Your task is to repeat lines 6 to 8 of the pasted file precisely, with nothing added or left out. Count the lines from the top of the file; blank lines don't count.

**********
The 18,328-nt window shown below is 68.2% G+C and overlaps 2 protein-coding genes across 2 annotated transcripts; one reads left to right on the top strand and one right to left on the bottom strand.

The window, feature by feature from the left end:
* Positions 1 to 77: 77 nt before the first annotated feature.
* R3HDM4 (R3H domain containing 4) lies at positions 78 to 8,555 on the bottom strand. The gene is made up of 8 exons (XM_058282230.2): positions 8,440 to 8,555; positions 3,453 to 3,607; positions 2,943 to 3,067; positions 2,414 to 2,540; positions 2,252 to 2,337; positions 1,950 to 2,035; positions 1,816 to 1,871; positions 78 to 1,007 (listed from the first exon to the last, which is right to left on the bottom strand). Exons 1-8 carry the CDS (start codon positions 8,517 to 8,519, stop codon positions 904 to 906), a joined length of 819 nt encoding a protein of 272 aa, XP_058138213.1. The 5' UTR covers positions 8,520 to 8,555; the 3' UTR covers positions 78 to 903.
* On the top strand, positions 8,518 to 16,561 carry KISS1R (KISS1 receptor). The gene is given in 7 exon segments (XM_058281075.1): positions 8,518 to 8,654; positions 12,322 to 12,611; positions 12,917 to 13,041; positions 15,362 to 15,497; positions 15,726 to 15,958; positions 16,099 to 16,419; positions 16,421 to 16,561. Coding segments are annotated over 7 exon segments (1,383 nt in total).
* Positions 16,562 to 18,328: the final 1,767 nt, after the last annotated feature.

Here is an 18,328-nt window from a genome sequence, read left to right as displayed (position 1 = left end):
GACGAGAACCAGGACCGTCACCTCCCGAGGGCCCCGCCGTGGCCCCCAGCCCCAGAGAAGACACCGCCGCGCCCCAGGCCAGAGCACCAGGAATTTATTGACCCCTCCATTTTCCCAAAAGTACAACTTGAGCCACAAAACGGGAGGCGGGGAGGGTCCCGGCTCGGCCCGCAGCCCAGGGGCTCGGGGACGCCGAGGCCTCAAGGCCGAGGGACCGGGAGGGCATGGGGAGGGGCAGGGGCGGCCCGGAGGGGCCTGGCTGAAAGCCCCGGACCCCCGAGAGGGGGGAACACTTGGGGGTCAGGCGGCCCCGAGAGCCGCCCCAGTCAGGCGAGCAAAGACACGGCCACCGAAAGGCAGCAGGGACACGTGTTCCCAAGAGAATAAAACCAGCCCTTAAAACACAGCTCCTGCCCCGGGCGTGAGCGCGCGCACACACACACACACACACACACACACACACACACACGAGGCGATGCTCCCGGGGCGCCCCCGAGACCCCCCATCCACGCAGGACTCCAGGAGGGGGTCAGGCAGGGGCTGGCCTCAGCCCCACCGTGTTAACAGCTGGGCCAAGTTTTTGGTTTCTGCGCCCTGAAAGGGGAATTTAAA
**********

* Positions 16,562 to 18,328: the final 1,767 nt, after the last annotated feature.

Here is an 18,328-nt window from a genome sequence, read left to right as displayed (position 1 = left end):
GACGAGAACCAGGACCGTCACCTCCCGAGGGCCCCGCCGTGGCCCCCAGCCCCAGAGAAGACACCGCCGCGCCCCAGGCCAGAGCACCAGGAATTTATTGACCCCTCCATTTTCCCAAAAGTACAACTTGAGCCACAAAACGGGAGGCGGGGAGGGTCCCGGCTCGGCCCGCAGCCCAGGGGCTCGGGGACGCCGAGGCCTCAAGGCCGAGGGACCGGGAGGGCATGGGGAGGGGCAGGGGCGGCCCGGAGGGGCCTGGCTGAAAGCCCCGGACCCCCGAGAGGGGGGAACACTTGGGGGTCAGGCGGCCCCGAGAGCCGCCCCAGTCAGGCGAGCAAAGACACGGCCACCGAAAGGCAGCAGGGACACGTGTTCCCAAGAGAATAAAACCAGCCCTTAAAACACAGCTCCTGCCCCGGGCGTGAGCGCGCGCACACACACACACACACACACACACACACACACACACGAGGCGATGCTCCCGGGGCGCCCCCGAGACCCCCCATCCACGCAGGACTCCAGGAGGGGGTCAGGCAGGGGCTGGCCTCAGCCCCACCGTGTTAACAGCTGGGCCAAGTTTTTGGTTTCTGCGCCCTGAAAGGGGAATTTAAA